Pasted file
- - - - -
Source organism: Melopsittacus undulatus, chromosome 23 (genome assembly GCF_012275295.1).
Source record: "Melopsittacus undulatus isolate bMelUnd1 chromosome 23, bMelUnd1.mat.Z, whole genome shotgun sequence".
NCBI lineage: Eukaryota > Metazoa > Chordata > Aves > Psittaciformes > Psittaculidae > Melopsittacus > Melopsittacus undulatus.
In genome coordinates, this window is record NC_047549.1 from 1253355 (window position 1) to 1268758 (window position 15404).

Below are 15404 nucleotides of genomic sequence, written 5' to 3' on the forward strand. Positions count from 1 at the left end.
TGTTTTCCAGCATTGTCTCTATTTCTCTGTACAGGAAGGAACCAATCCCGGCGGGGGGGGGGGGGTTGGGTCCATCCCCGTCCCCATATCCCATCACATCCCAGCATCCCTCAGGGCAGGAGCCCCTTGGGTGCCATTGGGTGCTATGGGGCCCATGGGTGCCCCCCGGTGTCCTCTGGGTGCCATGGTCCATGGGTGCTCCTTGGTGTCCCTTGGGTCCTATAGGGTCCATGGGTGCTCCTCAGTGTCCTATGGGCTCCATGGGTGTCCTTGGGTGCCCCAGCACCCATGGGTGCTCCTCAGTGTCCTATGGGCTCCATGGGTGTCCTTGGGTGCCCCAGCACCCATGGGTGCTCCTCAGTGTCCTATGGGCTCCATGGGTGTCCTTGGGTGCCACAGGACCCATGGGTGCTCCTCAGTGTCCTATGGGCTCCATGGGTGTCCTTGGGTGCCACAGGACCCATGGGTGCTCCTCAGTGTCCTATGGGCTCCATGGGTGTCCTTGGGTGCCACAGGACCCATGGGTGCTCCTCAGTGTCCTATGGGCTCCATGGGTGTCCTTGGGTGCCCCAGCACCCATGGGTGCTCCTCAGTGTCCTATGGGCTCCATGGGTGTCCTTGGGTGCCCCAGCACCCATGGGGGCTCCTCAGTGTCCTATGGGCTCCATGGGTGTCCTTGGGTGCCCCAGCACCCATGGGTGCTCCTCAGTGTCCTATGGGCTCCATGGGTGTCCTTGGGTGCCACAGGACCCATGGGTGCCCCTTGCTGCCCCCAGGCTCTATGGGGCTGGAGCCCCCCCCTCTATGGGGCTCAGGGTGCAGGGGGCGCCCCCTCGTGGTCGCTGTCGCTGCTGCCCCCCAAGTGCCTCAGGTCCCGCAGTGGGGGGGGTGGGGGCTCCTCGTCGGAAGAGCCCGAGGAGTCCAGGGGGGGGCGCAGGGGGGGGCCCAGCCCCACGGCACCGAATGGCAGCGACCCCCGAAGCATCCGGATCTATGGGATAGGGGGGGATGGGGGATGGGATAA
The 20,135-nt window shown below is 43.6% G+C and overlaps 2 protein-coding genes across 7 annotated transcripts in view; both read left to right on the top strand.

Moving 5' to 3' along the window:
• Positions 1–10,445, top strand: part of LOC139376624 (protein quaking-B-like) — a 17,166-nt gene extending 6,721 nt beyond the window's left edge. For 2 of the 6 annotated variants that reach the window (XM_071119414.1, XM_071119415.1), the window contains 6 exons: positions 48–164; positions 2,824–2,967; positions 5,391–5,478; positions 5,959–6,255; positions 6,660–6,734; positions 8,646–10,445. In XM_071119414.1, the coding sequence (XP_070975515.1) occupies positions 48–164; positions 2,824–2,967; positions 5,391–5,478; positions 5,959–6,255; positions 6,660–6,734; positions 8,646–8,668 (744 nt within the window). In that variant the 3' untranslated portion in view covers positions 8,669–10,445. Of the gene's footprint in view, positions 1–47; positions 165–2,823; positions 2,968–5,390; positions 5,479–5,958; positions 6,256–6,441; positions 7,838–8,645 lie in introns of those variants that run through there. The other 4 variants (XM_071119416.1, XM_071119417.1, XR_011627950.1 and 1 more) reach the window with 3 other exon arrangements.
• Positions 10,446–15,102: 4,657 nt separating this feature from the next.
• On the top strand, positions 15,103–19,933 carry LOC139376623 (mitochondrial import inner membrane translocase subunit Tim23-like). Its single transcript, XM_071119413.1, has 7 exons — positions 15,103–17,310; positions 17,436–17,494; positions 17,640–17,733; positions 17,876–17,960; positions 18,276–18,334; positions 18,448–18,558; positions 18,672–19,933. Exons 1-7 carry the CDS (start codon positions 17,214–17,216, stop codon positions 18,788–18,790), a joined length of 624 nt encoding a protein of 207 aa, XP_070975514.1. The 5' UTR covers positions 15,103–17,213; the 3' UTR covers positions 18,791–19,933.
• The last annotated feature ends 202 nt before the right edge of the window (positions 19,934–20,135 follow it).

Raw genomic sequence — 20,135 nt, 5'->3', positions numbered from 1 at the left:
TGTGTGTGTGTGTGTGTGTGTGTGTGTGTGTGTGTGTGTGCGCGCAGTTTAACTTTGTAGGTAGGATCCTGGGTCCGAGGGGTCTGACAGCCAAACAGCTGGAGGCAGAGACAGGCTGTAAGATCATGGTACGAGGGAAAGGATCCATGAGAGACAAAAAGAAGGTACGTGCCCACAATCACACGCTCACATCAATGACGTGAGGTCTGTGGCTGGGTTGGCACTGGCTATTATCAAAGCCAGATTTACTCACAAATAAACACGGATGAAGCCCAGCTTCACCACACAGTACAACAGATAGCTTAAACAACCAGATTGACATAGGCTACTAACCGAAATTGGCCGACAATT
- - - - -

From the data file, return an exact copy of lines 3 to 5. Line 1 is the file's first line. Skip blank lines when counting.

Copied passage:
NCBI lineage: Eukaryota > Metazoa > Chordata > Aves > Psittaciformes > Psittaculidae > Melopsittacus > Melopsittacus undulatus.
In genome coordinates, this window is record NC_047549.1 from 1253355 (window position 1) to 1268758 (window position 15404).

Below are 15404 nucleotides of genomic sequence, written 5' to 3' on the forward strand. Positions count from 1 at the left end.